swallowing the sun

“Sunset at Sea” by Thomas Moran
“Sunset at Sea” by Thomas Moran

Like the prodigal son
I return to you, the sea.
You who scare the idylls off
into tame inner fjords, bays and inlets
because you are much too majestic for weekend yachtsmen,
outboard motors and hobby anglers.
Without so much as a blink you swallow the sun
like a raw egg-yolk for supper
and at daybreak you lift heavy banks of cloud
dense with rain and squalls, a wet cloth
on sleep-heavy eyes and throbbing temples.
With the horizon like a diadem about your brows
you write your salt letters to the shore.
Land changes,
men and beasts come and go.
Only you
live your solitary life, the world’s
blue eyes fixed on the stars and eternity.

If the Earth has a soul,
it swims in you.

~ Kolbein Falkeid
(Homecoming to the Sea)

harvest moon

"The Harvest Moon" by George Hemming Mason
“The Harvest Moon” by George Hemming Mason

Under the harvest moon,
When the soft silver
Drips shimmering
Over the garden nights,
Death, the gray mocker,
Comes and whispers to you
As a beautiful friend
Who remembers.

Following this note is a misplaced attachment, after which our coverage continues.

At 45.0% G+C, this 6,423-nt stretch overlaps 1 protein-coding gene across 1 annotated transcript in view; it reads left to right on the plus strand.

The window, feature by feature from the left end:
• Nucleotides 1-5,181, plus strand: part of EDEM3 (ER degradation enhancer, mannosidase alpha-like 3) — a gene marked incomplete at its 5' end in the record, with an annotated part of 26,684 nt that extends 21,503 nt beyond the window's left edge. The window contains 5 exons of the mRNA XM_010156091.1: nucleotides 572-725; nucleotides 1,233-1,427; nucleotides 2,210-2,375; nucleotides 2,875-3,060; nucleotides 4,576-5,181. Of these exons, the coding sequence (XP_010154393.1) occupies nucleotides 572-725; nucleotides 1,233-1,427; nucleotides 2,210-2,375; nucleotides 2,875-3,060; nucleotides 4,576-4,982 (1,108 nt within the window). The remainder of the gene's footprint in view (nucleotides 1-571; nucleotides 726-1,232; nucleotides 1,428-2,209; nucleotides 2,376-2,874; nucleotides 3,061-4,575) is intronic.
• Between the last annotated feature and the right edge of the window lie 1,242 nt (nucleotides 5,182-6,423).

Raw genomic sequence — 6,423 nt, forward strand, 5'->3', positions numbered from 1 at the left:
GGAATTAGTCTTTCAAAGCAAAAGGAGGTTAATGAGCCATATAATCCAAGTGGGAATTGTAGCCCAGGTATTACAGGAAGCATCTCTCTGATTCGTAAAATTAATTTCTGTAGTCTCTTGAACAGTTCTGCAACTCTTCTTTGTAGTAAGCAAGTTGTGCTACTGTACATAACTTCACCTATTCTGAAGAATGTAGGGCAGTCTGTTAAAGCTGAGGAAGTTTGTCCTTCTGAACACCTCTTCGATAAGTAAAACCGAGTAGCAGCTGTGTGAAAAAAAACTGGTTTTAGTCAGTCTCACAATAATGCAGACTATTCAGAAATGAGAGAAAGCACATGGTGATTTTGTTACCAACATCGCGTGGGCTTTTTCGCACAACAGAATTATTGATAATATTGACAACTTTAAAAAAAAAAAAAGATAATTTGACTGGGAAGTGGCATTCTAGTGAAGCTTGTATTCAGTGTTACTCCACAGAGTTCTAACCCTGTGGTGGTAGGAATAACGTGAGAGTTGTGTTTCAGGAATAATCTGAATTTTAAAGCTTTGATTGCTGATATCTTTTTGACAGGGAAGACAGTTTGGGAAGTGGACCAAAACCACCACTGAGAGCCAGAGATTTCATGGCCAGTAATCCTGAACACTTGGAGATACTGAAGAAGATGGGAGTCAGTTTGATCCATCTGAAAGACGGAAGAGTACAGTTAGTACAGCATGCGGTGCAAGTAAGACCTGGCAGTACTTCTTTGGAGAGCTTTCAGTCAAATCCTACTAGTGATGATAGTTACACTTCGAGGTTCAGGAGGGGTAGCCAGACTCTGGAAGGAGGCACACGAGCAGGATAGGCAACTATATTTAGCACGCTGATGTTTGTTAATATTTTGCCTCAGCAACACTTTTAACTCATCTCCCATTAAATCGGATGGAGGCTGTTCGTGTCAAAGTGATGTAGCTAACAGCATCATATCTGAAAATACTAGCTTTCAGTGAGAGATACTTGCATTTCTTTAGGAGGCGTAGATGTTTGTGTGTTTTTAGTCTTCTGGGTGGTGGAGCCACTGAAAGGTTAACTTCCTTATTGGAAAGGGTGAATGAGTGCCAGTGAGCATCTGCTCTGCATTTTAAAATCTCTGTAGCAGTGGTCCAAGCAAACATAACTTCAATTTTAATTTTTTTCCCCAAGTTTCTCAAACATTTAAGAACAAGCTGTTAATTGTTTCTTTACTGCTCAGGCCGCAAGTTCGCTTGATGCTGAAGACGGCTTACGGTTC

Under the summer roses
When the flagrant crimson
Lurks in the dusk
Of the wild red leaves,
Love, with little hands,
Comes and touches you
With a thousand memories,
And asks you
Beautiful, unanswerable questions.

~ Carl Sandburg
(Under the Harvest Moon)

think and read

“Grow Dark” by Mykola Pymonenko
“Grow Dark” by Mykola Pymonenko

Gain knowledge, brothers! Think and read,
And to your neighbors’ gifts pay heed,
Yet do not thus neglect your own.

Sadly I weep when I recall
The unforgotten deeds of all
Our ancestors: their toilsome deeds!
Could I forget their pangs and needs,
I, as my price, would then suppress
Half of my own life’s happiness…

~ Taras Shevchenko
(My Friendly Epistle)

soft memories drifting

USFWS – cotton-grass on wetlands, Selawik National Wildlife Refuge, Alaska

Softer than cotton-grass swaying in the wind
deep in the mountain clearing,
are the memories that drift through a man’s own mind
a pale, wind-swept evening.
~ Olav Aukrust
(The Northern Light)

a mote of dust suspended in a sunbeam